Question 3: Do you have any comments on the content set out in the draft programmes of study? 

Mmm - yes I do.

http://geordiescience.blogspot.co.uk/2013/04/working-scientifically-proposed-2015.html (working scientifically)
http://geordiescience.blogspot.co.uk/2013/04/proposed-changes-to-national-curriculum.html (bio)
http://geordiescience.blogspot.co.uk/2013/04/proposed-changes-to-national-curriculum_7.html (chem)
http://geordiescience.blogspot.co.uk/2013/04/proposed-changes-to-national-curriculum_592.html (phys)
http://geordiescience.blogspot.co.uk/2013/04/energy-in-2015-national-curriculum.html (energy)

Question 4: Does the content set out in the draft programmes of study represent a sufficiently ambitious level of challenge for pupils at each key stage?

I think that there is enough scope in the key stage 3 science curriculum to stretch the most able. I am surprised that the atom hasn't made it into the chemistry element, but I am not sure if I am going to mention that in my feedback.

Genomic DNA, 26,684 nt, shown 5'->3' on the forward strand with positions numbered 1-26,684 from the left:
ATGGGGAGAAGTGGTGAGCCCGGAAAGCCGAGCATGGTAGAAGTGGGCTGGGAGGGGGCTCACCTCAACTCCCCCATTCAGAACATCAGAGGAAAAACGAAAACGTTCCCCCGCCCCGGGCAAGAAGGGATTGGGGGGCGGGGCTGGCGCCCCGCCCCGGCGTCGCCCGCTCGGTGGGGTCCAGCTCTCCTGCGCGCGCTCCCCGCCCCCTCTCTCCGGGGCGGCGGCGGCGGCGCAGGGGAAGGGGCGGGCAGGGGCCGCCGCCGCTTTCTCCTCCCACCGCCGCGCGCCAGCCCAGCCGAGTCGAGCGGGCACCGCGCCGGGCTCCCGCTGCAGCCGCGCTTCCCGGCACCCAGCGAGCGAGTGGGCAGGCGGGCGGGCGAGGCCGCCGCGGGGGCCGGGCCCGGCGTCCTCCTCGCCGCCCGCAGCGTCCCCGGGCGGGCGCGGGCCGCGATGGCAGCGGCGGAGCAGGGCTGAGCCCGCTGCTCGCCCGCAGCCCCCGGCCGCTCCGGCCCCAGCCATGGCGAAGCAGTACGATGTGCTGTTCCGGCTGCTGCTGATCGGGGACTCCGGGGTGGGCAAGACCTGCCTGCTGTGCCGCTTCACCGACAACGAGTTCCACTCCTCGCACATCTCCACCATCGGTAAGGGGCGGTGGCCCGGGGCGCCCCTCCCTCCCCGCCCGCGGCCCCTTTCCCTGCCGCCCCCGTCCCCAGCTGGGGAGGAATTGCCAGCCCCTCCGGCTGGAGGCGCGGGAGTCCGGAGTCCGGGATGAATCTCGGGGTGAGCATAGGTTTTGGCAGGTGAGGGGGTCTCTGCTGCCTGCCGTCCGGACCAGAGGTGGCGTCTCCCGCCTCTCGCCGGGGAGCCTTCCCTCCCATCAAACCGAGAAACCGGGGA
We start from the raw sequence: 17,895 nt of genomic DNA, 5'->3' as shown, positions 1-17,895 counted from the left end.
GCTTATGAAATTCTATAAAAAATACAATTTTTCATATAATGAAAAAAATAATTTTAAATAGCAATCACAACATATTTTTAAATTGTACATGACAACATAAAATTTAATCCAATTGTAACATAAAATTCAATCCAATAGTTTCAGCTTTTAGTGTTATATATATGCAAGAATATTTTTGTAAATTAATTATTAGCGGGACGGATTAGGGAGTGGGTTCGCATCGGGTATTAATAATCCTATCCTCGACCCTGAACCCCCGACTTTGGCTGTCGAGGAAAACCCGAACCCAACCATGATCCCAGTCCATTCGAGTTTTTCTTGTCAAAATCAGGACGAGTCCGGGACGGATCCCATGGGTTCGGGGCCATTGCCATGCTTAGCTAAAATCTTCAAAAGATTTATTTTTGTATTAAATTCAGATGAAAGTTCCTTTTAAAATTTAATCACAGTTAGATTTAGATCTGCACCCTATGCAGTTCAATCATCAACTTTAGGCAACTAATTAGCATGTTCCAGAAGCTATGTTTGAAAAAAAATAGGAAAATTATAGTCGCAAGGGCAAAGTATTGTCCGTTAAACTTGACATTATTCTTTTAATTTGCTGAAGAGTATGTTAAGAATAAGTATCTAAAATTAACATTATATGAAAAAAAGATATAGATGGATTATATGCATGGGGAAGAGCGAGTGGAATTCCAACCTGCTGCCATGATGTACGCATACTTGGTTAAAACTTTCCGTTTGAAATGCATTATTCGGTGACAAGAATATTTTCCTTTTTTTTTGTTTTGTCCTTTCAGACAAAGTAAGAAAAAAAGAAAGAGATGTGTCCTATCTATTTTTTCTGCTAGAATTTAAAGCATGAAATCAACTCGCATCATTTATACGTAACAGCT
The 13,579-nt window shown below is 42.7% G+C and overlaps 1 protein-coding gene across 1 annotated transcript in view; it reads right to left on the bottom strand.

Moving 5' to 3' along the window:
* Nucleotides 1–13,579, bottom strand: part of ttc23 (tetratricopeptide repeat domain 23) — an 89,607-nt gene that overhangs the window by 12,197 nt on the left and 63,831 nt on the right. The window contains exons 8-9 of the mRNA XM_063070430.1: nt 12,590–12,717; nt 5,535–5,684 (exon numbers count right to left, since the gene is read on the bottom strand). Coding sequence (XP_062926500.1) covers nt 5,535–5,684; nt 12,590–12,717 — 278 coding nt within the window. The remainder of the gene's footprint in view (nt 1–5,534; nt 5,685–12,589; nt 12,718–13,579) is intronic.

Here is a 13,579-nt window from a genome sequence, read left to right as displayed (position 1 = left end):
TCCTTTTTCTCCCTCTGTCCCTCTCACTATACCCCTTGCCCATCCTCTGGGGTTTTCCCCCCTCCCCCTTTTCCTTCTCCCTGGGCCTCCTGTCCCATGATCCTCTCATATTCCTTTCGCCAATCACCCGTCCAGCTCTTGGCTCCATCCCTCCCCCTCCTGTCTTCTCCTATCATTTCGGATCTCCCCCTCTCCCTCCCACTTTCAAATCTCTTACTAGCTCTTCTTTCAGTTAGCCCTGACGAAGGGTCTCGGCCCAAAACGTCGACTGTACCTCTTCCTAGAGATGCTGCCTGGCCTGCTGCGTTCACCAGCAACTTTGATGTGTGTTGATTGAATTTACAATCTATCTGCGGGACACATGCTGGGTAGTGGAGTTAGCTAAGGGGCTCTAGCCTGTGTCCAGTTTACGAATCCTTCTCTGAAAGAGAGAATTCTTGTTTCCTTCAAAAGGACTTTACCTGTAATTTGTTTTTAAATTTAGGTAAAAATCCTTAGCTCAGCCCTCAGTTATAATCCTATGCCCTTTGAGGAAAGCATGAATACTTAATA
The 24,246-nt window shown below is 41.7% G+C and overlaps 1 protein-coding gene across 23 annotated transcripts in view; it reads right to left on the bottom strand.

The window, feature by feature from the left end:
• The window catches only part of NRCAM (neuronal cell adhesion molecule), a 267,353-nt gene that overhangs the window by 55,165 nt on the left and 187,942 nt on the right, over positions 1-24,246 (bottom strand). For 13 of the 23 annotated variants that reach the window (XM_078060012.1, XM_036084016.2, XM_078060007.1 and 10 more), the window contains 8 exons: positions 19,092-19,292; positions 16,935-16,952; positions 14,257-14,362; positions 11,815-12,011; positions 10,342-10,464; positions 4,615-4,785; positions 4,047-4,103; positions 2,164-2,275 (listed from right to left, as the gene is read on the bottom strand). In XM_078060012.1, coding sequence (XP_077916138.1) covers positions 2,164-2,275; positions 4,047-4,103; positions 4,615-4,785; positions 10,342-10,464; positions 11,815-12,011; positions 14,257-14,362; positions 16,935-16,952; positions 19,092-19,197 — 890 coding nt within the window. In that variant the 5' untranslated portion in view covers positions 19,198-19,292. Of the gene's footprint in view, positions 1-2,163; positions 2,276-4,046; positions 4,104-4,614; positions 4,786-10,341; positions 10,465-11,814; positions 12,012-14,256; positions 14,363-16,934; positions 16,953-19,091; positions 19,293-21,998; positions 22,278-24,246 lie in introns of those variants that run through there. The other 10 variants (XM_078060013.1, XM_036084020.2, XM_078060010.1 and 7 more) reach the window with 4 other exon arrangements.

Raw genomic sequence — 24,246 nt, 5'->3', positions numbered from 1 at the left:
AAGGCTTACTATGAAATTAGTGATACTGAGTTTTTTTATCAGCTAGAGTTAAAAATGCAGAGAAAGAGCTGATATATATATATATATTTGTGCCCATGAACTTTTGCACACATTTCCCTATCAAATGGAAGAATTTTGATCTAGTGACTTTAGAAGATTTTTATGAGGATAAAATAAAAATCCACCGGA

Question 5: Do you have any comments on the proposed wording of the attainment targets?

In every section of the proposed national curriculum the attainment targets are described as:

Attainment targets: By the end of each key stage, pupils are expected to know, apply and understand the matters, skills and processes specified in the relevant programme of study.

I suppose it is the target for all the students to attain. It is interesting that the attainment targets mention skills and processes, when the aims for the national curriculum don't.

I knew that the levels were going to be removed, but I do wonder how attainment is going to be measured?

In school I can use the experience of using levels in the past and using SOLO taxonomy to rate the difficulty of concepts and structure a scheme of work that moves from uni and multi-structural to relational and extended abstract (where appropriate). However, not everyone will have that experience and knowledge to fall back on.